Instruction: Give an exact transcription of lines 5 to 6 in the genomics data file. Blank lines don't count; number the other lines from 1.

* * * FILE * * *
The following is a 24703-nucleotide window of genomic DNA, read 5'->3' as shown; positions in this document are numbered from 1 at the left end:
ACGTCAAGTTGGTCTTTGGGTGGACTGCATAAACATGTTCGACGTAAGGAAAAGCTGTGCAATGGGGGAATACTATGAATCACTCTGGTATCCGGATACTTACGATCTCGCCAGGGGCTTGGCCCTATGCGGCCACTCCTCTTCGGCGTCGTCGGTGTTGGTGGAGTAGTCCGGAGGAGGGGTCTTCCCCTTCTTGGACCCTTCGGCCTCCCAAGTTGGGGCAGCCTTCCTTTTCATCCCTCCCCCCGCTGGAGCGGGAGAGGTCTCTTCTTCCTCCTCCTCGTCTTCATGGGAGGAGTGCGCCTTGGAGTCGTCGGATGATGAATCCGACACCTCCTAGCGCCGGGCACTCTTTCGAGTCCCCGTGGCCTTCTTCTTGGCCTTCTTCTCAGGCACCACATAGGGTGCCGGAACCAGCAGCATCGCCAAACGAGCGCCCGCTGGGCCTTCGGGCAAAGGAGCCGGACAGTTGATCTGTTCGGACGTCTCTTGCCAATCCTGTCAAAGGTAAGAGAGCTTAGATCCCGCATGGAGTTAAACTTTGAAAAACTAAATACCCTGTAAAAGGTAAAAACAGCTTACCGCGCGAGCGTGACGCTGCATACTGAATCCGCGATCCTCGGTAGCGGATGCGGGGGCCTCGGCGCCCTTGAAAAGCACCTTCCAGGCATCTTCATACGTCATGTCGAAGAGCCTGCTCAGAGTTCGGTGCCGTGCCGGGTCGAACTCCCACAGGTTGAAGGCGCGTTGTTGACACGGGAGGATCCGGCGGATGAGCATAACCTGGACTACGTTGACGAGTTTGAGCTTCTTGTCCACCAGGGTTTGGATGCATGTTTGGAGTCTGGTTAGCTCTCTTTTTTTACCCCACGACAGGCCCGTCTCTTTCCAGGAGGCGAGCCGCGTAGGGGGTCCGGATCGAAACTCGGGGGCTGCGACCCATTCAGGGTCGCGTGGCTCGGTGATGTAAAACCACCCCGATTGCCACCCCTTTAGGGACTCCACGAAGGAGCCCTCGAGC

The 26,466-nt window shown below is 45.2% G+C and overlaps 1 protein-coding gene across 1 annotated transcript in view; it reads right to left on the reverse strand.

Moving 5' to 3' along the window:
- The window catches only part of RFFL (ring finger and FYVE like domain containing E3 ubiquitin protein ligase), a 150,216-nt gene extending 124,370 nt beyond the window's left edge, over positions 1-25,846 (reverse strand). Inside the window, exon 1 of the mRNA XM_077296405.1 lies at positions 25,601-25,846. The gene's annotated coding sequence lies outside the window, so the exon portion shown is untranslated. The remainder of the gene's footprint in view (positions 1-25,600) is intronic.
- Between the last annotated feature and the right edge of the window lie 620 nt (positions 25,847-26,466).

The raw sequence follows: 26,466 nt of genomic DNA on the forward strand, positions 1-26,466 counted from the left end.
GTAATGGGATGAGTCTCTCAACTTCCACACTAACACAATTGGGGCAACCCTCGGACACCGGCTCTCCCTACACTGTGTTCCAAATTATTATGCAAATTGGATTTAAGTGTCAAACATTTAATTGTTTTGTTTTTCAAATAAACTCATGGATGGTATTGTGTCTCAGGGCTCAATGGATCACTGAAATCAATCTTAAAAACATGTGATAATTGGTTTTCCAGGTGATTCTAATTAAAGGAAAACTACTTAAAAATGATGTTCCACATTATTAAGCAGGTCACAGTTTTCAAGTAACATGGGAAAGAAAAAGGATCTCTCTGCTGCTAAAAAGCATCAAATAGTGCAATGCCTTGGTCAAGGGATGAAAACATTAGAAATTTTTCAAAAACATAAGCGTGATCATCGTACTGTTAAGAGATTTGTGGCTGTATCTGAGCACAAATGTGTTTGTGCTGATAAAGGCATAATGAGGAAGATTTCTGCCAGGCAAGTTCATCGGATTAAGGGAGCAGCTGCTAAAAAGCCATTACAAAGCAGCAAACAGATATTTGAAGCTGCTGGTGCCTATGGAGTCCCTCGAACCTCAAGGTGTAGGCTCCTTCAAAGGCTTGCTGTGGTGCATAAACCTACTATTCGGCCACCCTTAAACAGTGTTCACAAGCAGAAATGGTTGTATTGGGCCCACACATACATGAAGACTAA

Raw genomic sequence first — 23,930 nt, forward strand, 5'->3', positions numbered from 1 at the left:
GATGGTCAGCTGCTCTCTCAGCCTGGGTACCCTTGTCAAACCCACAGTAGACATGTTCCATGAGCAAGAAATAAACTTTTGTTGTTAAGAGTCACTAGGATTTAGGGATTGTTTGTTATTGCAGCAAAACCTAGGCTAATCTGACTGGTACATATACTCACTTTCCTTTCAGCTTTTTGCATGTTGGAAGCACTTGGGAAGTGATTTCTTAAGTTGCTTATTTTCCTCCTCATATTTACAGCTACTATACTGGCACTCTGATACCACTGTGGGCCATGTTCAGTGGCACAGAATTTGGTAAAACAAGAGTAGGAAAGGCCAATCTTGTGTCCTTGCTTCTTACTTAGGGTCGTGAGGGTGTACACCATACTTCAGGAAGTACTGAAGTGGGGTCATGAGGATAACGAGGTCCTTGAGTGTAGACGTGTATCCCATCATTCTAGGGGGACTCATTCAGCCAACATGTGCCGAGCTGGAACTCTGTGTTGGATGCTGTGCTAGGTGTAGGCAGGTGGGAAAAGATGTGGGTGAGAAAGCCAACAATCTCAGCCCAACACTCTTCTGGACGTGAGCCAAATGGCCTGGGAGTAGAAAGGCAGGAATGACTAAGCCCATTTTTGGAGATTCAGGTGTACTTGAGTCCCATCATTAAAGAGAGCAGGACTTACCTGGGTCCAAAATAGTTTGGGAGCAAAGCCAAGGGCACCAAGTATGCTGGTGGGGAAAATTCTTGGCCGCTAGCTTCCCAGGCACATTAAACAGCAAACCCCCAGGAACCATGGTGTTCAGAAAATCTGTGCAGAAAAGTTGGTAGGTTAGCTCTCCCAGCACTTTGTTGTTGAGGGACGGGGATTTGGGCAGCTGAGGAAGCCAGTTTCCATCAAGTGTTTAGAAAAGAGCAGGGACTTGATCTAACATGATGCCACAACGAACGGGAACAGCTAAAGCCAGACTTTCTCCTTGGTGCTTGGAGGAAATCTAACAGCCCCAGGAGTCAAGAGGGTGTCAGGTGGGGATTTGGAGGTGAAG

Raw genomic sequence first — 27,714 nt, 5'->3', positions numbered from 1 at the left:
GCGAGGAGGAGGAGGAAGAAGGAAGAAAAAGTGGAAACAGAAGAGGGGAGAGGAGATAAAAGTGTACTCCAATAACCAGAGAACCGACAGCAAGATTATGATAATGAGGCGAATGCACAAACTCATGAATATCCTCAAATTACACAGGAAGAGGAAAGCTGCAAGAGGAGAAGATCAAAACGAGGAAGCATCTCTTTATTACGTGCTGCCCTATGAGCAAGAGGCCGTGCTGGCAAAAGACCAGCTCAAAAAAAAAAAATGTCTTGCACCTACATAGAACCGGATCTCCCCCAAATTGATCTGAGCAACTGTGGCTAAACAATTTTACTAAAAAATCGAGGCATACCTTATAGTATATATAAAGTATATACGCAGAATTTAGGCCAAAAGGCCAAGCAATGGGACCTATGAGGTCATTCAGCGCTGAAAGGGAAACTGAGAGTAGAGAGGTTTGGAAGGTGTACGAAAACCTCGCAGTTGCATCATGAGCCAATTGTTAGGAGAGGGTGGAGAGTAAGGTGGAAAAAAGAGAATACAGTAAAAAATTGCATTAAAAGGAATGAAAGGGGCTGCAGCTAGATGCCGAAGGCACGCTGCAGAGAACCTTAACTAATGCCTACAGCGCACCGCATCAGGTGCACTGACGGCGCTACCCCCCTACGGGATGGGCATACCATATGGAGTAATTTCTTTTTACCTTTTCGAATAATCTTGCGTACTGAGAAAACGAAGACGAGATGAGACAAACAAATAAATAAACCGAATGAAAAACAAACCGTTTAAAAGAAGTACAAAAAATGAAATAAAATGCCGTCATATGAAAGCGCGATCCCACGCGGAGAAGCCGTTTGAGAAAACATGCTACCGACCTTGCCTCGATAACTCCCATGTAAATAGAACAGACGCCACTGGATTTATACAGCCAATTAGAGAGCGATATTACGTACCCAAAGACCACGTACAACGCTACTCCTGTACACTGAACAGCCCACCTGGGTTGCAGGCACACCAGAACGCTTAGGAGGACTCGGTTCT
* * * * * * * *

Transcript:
- The window catches only part of RFFL (ring finger and FYVE like domain containing E3 ubiquitin protein ligase), a 150,216-nt gene extending 124,370 nt beyond the window's left edge, over positions 1-25,846 (reverse strand). Inside the window, exon 1 of the mRNA XM_077296405.1 lies at positions 25,601-25,846. The gene's annotated coding sequence lies outside the window, so the exon portion shown is untranslated. The remainder of the gene's footprint in view (positions 1-25,600) is intronic.
- Between the last annotated feature and the right edge of the window lie 620 nt (positions 25,847-26,466).